Leiden, The Netherlands: Sidestone Press. ISBN 978-90-8890-034-1.
Reviewed by Matthew R. Goodrum
Scholars over the last several decades have greatly expanded our knowledge of antiquarianism and the early history of archaeology, illuminating how antiquarian research was transformed into a science of archaeology during the eighteenth and nineteenth centuries. One part of that story is the rise of prehistoric archaeology, which has a long history and one that varies significantly from one region of Europe to another. While many historians have examined the major developments in the history of archaeology, they have tended to emphasize certain periods or the contributions of particular regions, usually Britain, France, Germany, or Scandinavia. Historians of science in recent years have discussed the benefits of investigating science in its national context, recognizing that while scientific knowledge does spread beyond linguistic and political borders there are also important ways in which research traditions, problems, and methods often vary from region to region and culture to culture.
From many perspectives, Jan Bakker's new book on megalithic research in the Netherlands is a valuable contribution to the history of archaeology. Bakker investigates a very specific subject, the archaeological study of hunebeds, or prehistoric megalithic tombs, in the Netherlands from the sixteenth to the early twentieth century. After providing an introductory chapter that presents the reader with a useful primer on what hunebeds are and an overview of changing archaeological opinions about them during the twentieth century, Bakker proceeds to trace the history of hunebed excavations, how they were interpreted, and their place in Dutch culture. The book is not written as a traditional narrative history, but consists of a chronological discussion of major researchers, with episodes from Dutch social or intellectual history injected where relevant, that sketch the general outline of theories and discoveries made by Dutch researchers.
Bakker begins by discussing those Renaissance geographers and historians who discussed hunebeds and the few antiquaries who conducted the first excavations. He is careful to distinguish "antiquarian" research from "modern archaeological research" but he does not draw upon recent scholarship to give a clear conception of what antiquarianism was during the early modern period and what distinguishes it from modern archaeology. This is an important question that his study could have more explicitly helped to clarify. Ranging from early scholars such as Johan Picardt and Johannes van Lier to the works of Nicolaus Westendorp and L.J.F. Janssen in the nineteenth century, Bakker describes the theories these investigators proposed to explain the origin of the hunebeds. He demonstrates the growing importance of excavations and the changing nature of archaeological publications, as well as the significance of the assembling of artefacts into public and private museum collections.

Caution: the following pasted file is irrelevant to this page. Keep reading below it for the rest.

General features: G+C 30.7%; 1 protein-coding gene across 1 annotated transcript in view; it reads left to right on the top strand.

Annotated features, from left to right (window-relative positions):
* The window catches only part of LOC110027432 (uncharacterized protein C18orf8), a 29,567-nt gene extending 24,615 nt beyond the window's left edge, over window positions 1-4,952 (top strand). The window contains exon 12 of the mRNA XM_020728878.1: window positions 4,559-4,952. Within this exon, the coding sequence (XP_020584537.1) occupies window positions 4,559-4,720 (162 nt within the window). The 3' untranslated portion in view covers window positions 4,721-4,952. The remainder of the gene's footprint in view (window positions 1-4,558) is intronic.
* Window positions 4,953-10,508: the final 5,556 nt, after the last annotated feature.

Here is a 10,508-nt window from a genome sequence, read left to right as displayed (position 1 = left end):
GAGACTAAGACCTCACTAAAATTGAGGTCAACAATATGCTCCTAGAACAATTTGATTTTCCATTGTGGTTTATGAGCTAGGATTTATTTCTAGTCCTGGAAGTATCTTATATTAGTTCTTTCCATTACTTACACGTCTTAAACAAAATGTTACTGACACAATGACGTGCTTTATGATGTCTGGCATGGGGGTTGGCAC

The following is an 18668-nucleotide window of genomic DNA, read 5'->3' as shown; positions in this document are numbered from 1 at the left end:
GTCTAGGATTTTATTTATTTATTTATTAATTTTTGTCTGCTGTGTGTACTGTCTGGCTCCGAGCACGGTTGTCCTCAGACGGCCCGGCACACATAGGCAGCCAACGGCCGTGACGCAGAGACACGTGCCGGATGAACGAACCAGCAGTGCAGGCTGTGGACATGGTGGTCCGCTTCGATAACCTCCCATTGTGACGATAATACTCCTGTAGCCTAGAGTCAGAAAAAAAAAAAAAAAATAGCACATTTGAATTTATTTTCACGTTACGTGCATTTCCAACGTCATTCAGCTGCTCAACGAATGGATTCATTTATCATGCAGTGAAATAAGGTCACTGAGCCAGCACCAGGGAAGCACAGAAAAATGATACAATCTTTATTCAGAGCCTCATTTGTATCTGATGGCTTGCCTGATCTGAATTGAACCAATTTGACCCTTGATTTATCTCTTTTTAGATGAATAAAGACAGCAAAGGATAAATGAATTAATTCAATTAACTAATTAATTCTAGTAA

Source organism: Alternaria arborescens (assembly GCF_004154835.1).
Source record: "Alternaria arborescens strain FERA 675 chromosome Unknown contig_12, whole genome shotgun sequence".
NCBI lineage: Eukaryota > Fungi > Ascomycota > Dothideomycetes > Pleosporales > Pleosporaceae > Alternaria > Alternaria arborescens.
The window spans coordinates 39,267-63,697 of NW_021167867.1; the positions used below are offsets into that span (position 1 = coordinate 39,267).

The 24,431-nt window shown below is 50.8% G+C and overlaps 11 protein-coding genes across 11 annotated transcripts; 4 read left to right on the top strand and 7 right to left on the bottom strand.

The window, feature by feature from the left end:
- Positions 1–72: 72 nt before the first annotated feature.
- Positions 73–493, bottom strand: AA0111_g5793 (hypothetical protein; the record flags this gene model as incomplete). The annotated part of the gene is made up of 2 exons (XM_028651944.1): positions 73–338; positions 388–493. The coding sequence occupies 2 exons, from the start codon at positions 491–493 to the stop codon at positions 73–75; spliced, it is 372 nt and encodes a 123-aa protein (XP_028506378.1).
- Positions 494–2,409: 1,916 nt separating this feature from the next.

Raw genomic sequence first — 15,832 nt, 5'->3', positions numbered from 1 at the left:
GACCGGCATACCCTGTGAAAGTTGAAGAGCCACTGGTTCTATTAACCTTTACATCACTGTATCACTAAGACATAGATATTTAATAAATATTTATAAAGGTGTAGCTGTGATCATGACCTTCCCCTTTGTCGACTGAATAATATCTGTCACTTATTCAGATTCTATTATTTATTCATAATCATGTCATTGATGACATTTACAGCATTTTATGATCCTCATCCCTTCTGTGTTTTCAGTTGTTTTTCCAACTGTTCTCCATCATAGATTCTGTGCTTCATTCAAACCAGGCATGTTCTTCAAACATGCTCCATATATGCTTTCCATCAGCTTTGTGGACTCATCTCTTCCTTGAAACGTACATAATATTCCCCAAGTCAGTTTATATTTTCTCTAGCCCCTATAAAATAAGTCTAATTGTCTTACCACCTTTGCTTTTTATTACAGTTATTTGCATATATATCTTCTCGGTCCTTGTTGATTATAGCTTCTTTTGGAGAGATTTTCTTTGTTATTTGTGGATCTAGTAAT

Yet Bakker does not merely present a history of archaeological research and discoveries. He also discusses events in Dutch social and political history that encouraged hunebed research. Particularly interesting are his references to the periodic efforts by researchers and government officials to preserve prehistoric monuments in the Netherlands, which led to laws in the eighteenth and nineteenth century protecting hunebeds from destruction.
There are other features of this work that stand out as worthy models for historians of archaeology to emulate. The book it filled with a large number of illustrations of hunebeds made at different times. They are not merely included to illustrate the book, but rather serve as primary source materials that instruct modern scholars about early archaeology as much as written documents do. Bakker discusses the techniques used to record hunebeds, culminating in the introduction of photography in the late nineteenth century. Yet he does not fully explore the ways in which new methods of visually recording hunebeds changed research methods or how these new techniques changed the way megalithic tombs were depicted.
Bakker, who was a professor of prehistoric archaeology at the University of Amsterdam, is aware of the dangers of an archaeologist writing a history of archaeology, namely presentism or approaching past archaeological research and ideas from the perspective of current practice and theory. In his "General Remarks", Bakker informs the reader that when he uses modern archaeological terms or concepts anachronistically he will designate such usages with an asterisk (*). This is very useful for the novice reader. However, for historians who are familiar with early archaeological research, Bakker may not have sufficiently freed himself from modern archaeology in his understanding and presentation of earlier antiquarian theories of hunebeds and how they fit within a particular historical and cultural worldview. The frequent use of modern terms and concepts, even with an asterisk, can distort the way early archaeologists conceived of their subject and the meaning of their work. Another mark of Bakker's allegiance to modern archaeology is the occasional criticisms he makes of the restorations of hunebeds made by archaeologists in the late nineteenth century.
This book offers a tremendously useful examination of people, discoveries, and ideas that are not discussed in other histories of archaeology and allows scholars to situate Dutch hunebed research into the context of prehistoric archaeology in Europe. It integrates textual and visual source material into a intellectual and social history of Dutch antiquarianism that should serve as a model for future historians of archaeology.